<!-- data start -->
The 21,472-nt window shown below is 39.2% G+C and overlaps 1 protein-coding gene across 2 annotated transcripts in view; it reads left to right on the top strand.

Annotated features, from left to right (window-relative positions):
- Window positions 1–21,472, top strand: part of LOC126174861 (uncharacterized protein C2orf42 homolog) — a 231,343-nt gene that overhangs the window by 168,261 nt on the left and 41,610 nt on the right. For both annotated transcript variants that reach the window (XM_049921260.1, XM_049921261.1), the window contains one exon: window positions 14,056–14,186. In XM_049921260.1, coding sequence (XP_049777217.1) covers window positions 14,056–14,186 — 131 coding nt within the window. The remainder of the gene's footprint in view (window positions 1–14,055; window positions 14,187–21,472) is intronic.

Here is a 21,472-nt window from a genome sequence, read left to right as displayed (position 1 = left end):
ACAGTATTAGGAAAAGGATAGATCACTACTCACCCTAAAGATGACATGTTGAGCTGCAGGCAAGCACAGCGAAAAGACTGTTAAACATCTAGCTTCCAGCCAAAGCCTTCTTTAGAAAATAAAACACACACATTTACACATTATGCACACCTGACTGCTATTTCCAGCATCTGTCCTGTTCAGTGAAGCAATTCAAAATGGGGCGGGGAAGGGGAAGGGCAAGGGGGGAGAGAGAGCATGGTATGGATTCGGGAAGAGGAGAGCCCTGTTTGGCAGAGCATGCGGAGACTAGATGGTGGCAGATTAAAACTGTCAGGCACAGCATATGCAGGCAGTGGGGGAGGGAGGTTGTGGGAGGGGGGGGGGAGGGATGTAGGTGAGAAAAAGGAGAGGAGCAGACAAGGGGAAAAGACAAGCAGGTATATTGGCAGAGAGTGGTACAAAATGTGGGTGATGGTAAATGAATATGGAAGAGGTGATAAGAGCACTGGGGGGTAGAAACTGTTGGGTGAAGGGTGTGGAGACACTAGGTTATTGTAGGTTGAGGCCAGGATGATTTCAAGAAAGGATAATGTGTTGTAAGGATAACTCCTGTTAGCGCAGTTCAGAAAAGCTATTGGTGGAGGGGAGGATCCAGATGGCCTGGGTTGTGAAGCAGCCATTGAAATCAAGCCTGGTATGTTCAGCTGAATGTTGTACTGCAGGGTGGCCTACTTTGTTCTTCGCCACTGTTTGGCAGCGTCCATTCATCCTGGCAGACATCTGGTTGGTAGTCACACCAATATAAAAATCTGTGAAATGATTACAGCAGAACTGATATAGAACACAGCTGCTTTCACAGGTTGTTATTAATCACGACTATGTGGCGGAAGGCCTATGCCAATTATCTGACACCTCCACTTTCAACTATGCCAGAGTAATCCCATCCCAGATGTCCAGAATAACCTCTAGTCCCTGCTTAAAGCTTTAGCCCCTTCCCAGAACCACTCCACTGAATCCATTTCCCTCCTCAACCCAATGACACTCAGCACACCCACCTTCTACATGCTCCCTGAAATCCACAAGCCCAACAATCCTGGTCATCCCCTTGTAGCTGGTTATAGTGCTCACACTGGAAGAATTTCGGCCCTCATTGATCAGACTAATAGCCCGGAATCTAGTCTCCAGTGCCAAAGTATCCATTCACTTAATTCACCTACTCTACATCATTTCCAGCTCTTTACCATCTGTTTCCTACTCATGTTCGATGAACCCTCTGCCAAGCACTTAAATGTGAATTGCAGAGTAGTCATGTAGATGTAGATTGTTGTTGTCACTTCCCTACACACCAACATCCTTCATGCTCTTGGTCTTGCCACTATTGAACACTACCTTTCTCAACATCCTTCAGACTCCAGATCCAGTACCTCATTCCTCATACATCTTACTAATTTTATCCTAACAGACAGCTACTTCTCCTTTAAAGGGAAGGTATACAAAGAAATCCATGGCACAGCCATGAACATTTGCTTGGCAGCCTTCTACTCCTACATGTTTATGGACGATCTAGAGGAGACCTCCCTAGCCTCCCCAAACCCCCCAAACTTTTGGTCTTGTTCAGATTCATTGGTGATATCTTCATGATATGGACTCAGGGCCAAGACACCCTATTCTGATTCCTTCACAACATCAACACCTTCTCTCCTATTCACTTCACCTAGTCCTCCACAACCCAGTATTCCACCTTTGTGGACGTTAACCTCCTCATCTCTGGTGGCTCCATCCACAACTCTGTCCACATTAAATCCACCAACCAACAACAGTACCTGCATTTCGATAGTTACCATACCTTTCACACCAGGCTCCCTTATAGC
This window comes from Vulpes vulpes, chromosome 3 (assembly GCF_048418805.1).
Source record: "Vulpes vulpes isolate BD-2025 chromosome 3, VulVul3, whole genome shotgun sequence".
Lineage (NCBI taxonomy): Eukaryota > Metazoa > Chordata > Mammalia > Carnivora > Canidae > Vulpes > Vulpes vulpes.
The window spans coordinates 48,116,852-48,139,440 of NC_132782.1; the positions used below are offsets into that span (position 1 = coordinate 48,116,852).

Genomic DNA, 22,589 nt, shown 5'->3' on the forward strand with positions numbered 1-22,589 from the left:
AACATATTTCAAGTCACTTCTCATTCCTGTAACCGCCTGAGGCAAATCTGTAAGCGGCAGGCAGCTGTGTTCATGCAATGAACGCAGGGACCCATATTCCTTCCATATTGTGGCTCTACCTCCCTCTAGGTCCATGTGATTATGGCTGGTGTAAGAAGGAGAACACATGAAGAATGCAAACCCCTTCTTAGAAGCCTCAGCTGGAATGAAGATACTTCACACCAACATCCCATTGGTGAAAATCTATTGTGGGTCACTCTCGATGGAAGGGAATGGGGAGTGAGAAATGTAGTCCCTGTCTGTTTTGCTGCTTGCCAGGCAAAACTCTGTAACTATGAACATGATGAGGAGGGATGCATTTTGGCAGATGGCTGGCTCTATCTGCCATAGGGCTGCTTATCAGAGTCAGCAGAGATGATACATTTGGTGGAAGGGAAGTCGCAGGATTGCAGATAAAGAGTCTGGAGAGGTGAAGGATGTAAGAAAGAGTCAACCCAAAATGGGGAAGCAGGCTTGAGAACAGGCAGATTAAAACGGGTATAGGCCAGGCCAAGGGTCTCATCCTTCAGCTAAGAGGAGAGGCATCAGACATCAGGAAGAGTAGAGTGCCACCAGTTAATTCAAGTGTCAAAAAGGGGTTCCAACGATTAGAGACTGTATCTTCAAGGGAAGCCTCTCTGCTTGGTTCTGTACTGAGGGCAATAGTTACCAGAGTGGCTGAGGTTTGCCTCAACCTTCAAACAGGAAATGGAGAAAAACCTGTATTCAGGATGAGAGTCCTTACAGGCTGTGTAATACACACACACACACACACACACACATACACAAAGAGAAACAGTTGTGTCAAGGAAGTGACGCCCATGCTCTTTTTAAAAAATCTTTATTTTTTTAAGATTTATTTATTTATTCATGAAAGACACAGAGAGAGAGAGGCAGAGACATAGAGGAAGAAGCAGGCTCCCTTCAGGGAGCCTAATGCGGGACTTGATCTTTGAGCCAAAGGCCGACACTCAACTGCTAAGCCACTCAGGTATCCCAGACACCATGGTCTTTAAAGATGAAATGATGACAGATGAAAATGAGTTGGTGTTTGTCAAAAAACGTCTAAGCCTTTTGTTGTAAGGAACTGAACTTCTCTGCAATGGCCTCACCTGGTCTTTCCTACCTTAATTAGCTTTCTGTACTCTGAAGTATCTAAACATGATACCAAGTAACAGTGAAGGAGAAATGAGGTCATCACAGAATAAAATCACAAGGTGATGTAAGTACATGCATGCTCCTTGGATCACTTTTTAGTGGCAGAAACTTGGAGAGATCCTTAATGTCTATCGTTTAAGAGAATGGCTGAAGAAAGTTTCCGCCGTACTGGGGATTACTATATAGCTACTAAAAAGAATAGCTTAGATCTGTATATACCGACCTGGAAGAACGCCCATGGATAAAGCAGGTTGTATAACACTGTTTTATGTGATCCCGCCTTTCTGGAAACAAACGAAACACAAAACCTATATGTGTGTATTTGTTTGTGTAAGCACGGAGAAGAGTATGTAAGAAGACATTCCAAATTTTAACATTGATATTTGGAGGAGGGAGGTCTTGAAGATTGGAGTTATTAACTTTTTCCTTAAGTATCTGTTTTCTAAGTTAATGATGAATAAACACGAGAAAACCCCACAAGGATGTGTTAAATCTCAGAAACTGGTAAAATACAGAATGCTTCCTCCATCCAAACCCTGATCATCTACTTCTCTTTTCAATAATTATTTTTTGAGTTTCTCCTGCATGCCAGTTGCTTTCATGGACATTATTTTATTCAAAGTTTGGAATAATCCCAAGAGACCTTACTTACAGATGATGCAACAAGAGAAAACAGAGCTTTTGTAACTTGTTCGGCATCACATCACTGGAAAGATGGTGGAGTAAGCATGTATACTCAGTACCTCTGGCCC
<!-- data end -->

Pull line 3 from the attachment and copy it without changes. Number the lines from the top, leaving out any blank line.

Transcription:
- Window positions 1–21,472, top strand: part of LOC126174861 (uncharacterized protein C2orf42 homolog) — a 231,343-nt gene that overhangs the window by 168,261 nt on the left and 41,610 nt on the right. For both annotated transcript variants that reach the window (XM_049921260.1, XM_049921261.1), the window contains one exon: window positions 14,056–14,186. In XM_049921260.1, coding sequence (XP_049777217.1) covers window positions 14,056–14,186 — 131 coding nt within the window. The remainder of the gene's footprint in view (window positions 1–14,055; window positions 14,187–21,472) is intronic.